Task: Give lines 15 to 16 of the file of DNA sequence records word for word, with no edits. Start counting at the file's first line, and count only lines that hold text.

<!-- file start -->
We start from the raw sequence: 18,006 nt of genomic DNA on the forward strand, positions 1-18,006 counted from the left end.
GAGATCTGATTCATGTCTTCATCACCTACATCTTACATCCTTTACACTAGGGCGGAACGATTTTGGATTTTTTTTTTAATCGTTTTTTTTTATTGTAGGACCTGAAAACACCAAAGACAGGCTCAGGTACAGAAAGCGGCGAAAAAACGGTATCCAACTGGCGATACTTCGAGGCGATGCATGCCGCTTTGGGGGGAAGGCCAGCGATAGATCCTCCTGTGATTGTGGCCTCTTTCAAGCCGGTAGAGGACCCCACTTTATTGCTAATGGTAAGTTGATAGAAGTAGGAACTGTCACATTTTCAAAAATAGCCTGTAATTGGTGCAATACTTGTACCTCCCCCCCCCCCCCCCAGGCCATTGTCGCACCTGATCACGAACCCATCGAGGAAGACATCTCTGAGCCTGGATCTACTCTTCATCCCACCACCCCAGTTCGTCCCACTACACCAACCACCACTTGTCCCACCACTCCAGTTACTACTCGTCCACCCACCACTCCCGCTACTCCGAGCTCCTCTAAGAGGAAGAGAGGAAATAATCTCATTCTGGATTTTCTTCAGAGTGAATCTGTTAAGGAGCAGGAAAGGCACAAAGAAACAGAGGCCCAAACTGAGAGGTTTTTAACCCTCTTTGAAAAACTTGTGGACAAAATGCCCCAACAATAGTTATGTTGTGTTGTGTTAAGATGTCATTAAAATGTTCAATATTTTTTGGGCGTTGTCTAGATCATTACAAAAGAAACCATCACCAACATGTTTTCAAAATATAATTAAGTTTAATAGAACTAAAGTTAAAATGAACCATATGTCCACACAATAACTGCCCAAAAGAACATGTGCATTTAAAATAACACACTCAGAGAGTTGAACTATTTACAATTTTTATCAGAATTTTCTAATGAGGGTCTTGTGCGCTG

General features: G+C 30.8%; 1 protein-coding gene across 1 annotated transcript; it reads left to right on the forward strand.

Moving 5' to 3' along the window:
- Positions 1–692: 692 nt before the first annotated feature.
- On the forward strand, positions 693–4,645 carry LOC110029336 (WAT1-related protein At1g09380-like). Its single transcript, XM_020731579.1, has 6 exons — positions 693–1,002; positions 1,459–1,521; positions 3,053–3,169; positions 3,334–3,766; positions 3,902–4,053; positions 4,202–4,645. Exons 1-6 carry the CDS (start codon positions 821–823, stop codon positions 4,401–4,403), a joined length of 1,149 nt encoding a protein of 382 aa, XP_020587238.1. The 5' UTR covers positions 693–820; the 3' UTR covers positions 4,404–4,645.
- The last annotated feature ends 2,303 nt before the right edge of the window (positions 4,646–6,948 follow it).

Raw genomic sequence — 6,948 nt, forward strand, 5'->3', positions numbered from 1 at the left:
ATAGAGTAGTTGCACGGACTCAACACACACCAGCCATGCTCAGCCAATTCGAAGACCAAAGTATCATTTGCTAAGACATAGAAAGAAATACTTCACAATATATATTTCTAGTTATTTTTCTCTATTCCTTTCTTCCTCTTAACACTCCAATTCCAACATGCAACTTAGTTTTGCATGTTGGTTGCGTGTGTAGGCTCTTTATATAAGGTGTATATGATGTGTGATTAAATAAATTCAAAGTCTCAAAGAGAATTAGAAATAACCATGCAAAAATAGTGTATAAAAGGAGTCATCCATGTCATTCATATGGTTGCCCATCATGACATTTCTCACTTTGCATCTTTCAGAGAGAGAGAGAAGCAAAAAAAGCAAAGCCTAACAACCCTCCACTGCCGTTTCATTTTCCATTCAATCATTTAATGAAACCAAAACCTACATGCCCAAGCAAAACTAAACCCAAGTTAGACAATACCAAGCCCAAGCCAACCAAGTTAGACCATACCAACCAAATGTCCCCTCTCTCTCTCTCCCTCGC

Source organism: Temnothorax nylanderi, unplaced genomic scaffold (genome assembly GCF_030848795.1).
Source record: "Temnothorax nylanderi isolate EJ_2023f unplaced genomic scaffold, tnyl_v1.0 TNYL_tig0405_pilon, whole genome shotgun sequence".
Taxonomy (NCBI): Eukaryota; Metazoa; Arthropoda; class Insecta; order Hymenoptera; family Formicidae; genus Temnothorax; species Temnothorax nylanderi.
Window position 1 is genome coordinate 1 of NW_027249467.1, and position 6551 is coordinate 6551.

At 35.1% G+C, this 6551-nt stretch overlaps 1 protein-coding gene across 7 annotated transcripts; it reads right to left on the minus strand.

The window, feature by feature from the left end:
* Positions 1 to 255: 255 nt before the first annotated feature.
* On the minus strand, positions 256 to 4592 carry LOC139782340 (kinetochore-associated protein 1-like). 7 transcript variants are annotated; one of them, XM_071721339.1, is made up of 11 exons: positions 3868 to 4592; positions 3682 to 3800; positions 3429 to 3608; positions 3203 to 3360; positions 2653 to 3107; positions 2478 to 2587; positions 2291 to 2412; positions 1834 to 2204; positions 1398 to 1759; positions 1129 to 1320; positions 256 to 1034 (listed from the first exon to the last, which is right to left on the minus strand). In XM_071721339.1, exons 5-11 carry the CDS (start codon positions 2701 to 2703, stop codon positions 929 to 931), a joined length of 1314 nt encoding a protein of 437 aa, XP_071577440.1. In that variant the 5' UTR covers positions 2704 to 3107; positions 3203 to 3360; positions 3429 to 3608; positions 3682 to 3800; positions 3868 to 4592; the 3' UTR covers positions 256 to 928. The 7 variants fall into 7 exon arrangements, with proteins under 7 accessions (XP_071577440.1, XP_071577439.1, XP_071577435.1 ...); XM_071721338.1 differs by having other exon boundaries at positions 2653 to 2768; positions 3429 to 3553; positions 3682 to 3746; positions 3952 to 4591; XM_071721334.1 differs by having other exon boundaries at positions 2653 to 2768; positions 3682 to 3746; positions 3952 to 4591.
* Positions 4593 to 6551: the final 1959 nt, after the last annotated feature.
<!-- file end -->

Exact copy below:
The window, feature by feature from the left end:
* Positions 1 to 255: 255 nt before the first annotated feature.